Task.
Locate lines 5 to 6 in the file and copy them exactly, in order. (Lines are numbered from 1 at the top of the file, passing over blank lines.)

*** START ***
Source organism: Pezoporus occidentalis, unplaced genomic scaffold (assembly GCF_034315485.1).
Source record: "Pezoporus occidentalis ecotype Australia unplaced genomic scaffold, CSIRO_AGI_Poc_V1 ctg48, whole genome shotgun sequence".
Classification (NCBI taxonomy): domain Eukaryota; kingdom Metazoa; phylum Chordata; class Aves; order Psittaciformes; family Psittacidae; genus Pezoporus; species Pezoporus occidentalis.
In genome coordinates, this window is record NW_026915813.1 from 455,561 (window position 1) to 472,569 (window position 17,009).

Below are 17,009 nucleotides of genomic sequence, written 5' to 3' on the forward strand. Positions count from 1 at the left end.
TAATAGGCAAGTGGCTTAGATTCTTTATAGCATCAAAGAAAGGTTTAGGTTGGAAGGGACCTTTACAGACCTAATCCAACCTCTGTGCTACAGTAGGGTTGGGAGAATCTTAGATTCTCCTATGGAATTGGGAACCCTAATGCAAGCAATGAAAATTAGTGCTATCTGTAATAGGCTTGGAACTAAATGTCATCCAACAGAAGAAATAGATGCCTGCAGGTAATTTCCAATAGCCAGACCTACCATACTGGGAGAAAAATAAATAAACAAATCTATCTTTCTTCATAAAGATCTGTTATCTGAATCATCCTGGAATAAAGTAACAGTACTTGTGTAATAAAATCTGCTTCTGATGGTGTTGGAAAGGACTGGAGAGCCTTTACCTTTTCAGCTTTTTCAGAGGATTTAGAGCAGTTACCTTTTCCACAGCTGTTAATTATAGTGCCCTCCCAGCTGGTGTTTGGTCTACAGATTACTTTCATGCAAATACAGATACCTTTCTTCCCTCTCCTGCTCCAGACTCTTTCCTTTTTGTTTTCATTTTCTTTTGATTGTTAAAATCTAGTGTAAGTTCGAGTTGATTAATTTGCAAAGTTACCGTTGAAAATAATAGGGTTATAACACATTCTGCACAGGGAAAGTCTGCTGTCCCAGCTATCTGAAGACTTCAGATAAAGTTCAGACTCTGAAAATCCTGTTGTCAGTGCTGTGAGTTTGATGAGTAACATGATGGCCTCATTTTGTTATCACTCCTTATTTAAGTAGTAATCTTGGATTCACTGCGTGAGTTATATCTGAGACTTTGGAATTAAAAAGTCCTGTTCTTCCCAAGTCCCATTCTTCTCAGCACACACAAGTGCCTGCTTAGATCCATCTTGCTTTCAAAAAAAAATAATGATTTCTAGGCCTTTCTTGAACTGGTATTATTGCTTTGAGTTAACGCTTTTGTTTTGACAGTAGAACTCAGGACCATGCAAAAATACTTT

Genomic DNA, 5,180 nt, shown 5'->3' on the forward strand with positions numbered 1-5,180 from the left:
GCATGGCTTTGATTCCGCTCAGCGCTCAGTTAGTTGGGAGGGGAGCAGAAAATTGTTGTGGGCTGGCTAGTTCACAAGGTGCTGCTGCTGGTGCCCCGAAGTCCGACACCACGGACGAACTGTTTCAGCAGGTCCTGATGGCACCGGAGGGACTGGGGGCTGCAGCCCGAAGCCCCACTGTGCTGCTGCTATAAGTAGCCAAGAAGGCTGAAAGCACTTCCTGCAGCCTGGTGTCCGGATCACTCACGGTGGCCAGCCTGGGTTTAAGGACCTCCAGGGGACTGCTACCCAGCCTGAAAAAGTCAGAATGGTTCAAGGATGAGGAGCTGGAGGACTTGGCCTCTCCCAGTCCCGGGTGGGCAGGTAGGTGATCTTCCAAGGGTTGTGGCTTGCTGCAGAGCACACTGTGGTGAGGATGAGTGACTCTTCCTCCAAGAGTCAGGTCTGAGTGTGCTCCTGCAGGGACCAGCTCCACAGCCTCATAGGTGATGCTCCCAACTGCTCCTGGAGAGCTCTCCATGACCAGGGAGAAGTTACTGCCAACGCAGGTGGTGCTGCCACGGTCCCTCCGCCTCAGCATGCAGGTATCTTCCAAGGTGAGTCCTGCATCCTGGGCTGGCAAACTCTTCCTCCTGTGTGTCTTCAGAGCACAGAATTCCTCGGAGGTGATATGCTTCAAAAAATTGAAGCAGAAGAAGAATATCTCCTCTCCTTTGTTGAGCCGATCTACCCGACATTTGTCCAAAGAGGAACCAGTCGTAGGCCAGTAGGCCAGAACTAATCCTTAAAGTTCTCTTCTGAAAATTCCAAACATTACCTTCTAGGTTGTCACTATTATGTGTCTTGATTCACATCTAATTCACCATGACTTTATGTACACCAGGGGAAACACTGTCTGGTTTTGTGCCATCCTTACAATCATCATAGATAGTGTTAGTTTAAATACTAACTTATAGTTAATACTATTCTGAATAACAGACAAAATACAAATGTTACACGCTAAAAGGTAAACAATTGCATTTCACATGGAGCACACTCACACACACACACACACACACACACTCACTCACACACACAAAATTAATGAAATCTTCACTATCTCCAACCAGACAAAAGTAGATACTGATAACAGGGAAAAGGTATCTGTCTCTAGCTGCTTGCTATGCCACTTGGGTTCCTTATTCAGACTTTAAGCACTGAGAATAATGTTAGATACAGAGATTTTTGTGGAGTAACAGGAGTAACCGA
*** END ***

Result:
Below are 17,009 nucleotides of genomic sequence, written 5' to 3' on the forward strand. Positions count from 1 at the left end.
TAATAGGCAAGTGGCTTAGATTCTTTATAGCATCAAAGAAAGGTTTAGGTTGGAAGGGACCTTTACAGACCTAATCCAACCTCTGTGCTACAGTAGGGTTGGGAGAATCTTAGATTCTCCTATGGAATTGGGAACCCTAATGCAAGCAATGAAAATTAGTGCTATCTGTAATAGGCTTGGAACTAAATGTCATCCAACAGAAGAAATAGATGCCTGCAGGTAATTTCCAATAGCCAGACCTACCATACTGGGAGAAAAATAAATAAACAAATCTATCTTTCTTCATAAAGATCTGTTATCTGAATCATCCTGGAATAAAGTAACAGTACTTGTGTAATAAAATCTGCTTCTGATGGTGTTGGAAAGGACTGGAGAGCCTTTACCTTTTCAGCTTTTTCAGAGGATTTAGAGCAGTTACCTTTTCCACAGCTGTTAATTATAGTGCCCTCCCAGCTGGTGTTTGGTCTACAGATTACTTTCATGCAAATACAGATACCTTTCTTCCCTCTCCTGCTCCAGACTCTTTCCTTTTTGTTTTCATTTTCTTTTGATTGTTAAAATCTAGTGTAAGTTCGAGTTGATTAATTTGCAAAGTTACCGTTGAAAATAATAGGGTTATAACACATTCTGCACAGGGAAAGTCTGCTGTCCCAGCTATCTGAAGACTTCAGATAAAGTTCAGACTCTGAAAATCCTGTTGTCAGTGCTGTGAGTTTGATGAGTAACATGATGGCCTCATTTTGTTATCACTCCTTATTTAAGTAGTAATCTTGGATTCACTGCGTGAGTTATATCTGAGACTTTGGAATTAAAAAGTCCTGTTCTTCCCAAGTCCCATTCTTCTCAGCACACACAAGTGCCTGCTTAGATCCATCTTGCTTTCAAAAAAAAATAATGATTTCTAGGCCTTTCTTGAACTGGTATTATTGCTTTGAGTTAACGCTTTTGTTTTGACAGTAGAACTCAGGACCATGCAAAAATACTTT